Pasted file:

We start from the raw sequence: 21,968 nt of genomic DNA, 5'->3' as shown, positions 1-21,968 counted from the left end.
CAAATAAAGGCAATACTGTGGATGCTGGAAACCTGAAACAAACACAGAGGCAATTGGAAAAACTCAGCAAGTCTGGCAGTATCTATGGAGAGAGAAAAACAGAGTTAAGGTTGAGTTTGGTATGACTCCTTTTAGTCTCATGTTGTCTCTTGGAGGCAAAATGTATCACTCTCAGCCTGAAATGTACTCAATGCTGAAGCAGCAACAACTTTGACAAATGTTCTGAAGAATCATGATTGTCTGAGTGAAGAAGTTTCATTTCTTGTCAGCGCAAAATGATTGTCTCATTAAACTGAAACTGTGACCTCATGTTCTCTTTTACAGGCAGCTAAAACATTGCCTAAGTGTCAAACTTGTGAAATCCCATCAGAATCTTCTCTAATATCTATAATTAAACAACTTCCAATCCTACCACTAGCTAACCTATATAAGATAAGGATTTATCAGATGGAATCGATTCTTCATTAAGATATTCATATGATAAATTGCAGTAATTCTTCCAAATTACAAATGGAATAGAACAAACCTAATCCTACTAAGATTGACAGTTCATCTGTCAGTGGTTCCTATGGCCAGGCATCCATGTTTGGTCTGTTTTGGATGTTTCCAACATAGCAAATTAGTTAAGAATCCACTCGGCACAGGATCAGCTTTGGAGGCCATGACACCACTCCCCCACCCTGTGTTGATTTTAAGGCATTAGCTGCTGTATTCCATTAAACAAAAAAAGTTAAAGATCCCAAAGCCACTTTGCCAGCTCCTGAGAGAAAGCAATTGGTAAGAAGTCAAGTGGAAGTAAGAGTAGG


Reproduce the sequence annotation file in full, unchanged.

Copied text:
We start from the raw sequence: 21,968 nt of genomic DNA, 5'->3' as shown, positions 1-21,968 counted from the left end.
CAAATAAAGGCAATACTGTGGATGCTGGAAACCTGAAACAAACACAGAGGCAATTGGAAAAACTCAGCAAGTCTGGCAGTATCTATGGAGAGAGAAAAACAGAGTTAAGGTTGAGTTTGGTATGACTCCTTTTAGTCTCATGTTGTCTCTTGGAGGCAAAATGTATCACTCTCAGCCTGAAATGTACTCAATGCTGAAGCAGCAACAACTTTGACAAATGTTCTGAAGAATCATGATTGTCTGAGTGAAGAAGTTTCATTTCTTGTCAGCGCAAAATGATTGTCTCATTAAACTGAAACTGTGACCTCATGTTCTCTTTTACAGGCAGCTAAAACATTGCCTAAGTGTCAAACTTGTGAAATCCCATCAGAATCTTCTCTAATATCTATAATTAAACAACTTCCAATCCTACCACTAGCTAACCTATATAAGATAAGGATTTATCAGATGGAATCGATTCTTCATTAAGATATTCATATGATAAATTGCAGTAATTCTTCCAAATTACAAATGGAATAGAACAAACCTAATCCTACTAAGATTGACAGTTCATCTGTCAGTGGTTCCTATGGCCAGGCATCCATGTTTGGTCTGTTTTGGATGTTTCCAACATAGCAAATTAGTTAAGAATCCACTCGGCACAGGATCAGCTTTGGAGGCCATGACACCACTCCCCCACCCTGTGTTGATTTTAAGGCATTAGCTGCTGTATTCCATTAAACAAAAAAAGTTAAAGATCCCAAAGCCACTTTGCCAGCTCCTGAGAGAAAGCAATTGGTAAGAAGTCAAGTGGAAGTAAGAGTAGG